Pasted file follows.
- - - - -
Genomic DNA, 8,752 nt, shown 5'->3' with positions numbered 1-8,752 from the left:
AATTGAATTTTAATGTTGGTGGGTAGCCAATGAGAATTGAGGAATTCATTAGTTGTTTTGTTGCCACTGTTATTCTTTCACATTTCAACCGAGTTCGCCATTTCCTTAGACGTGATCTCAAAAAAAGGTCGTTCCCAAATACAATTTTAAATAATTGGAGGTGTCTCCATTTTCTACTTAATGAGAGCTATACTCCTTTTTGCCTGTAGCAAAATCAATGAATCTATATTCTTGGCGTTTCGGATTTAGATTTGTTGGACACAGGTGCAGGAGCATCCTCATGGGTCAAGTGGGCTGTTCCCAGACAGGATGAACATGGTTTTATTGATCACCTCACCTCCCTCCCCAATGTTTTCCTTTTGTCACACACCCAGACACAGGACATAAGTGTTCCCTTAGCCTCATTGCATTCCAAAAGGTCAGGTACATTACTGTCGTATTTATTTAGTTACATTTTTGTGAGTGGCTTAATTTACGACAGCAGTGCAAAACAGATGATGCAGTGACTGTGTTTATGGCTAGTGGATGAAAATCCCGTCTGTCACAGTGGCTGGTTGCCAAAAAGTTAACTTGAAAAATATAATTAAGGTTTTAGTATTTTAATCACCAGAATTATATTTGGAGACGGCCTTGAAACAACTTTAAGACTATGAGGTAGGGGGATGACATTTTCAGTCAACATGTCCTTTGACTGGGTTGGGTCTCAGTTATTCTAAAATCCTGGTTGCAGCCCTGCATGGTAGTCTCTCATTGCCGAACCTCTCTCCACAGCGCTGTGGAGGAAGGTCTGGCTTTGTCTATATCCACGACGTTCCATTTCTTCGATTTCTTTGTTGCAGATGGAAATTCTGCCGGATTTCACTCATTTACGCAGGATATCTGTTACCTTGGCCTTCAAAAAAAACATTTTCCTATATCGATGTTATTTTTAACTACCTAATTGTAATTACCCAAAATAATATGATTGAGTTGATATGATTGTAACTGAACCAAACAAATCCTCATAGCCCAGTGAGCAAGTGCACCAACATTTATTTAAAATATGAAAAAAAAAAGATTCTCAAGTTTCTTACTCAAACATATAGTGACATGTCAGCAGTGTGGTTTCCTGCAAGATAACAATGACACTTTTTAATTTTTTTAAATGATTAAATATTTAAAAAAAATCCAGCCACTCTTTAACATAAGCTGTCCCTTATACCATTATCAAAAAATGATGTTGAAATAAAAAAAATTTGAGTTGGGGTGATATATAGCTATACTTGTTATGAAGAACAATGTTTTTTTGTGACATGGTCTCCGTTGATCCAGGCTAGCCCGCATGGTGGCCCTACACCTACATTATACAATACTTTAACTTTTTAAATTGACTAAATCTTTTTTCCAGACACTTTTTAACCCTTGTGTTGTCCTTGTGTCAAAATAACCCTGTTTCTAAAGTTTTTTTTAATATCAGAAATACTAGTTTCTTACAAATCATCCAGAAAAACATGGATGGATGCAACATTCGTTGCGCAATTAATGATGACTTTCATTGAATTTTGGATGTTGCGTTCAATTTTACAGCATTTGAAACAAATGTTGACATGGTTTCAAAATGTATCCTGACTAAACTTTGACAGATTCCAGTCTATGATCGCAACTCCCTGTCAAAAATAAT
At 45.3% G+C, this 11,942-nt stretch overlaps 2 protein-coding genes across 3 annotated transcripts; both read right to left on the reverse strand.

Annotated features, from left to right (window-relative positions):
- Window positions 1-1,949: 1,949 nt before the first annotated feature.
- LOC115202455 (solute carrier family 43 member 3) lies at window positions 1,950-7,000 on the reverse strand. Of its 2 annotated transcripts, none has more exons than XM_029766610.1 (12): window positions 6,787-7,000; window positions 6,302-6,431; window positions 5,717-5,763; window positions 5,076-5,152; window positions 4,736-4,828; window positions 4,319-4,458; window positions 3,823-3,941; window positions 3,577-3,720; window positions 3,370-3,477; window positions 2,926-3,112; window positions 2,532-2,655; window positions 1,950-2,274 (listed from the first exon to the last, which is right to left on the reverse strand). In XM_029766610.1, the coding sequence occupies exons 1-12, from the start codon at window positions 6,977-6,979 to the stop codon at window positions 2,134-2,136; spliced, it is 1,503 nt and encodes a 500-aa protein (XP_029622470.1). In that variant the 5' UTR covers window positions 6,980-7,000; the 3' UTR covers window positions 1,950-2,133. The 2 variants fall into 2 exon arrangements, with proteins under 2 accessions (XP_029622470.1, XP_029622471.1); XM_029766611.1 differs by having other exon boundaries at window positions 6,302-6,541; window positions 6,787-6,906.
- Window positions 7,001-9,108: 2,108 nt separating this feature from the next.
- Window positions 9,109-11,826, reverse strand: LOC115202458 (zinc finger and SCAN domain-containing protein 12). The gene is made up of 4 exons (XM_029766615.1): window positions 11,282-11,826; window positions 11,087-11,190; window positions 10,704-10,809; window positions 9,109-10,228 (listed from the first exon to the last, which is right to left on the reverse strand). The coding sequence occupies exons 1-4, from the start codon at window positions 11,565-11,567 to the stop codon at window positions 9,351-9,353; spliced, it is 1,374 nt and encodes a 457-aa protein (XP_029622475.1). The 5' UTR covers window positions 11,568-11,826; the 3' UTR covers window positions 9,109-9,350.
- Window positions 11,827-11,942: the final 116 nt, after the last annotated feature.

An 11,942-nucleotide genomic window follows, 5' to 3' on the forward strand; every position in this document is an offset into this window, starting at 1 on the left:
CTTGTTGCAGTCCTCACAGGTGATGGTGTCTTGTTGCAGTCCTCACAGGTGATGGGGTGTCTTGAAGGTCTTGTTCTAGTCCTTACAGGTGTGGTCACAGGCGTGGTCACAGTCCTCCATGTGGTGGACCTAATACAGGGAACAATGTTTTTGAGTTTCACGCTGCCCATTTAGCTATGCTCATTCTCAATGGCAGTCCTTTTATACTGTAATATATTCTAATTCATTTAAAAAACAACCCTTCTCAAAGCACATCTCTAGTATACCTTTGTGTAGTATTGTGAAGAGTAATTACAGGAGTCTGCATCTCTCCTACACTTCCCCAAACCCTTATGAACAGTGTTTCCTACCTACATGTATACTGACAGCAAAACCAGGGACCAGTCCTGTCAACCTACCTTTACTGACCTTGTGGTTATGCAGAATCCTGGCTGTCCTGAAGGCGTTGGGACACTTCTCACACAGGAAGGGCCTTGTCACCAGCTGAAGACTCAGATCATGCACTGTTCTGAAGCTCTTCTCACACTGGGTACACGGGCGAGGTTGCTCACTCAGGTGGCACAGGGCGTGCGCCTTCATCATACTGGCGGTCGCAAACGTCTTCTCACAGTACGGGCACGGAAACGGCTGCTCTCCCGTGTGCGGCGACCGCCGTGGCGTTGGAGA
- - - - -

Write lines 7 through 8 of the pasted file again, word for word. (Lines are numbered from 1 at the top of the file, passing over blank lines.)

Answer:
- Window positions 7,001-9,108: 2,108 nt separating this feature from the next.
- Window positions 9,109-11,826, reverse strand: LOC115202458 (zinc finger and SCAN domain-containing protein 12). The gene is made up of 4 exons (XM_029766615.1): window positions 11,282-11,826; window positions 11,087-11,190; window positions 10,704-10,809; window positions 9,109-10,228 (listed from the first exon to the last, which is right to left on the reverse strand). The coding sequence occupies exons 1-4, from the start codon at window positions 11,565-11,567 to the stop codon at window positions 9,351-9,353; spliced, it is 1,374 nt and encodes a 457-aa protein (XP_029622475.1). The 5' UTR covers window positions 11,568-11,826; the 3' UTR covers window positions 9,109-9,350.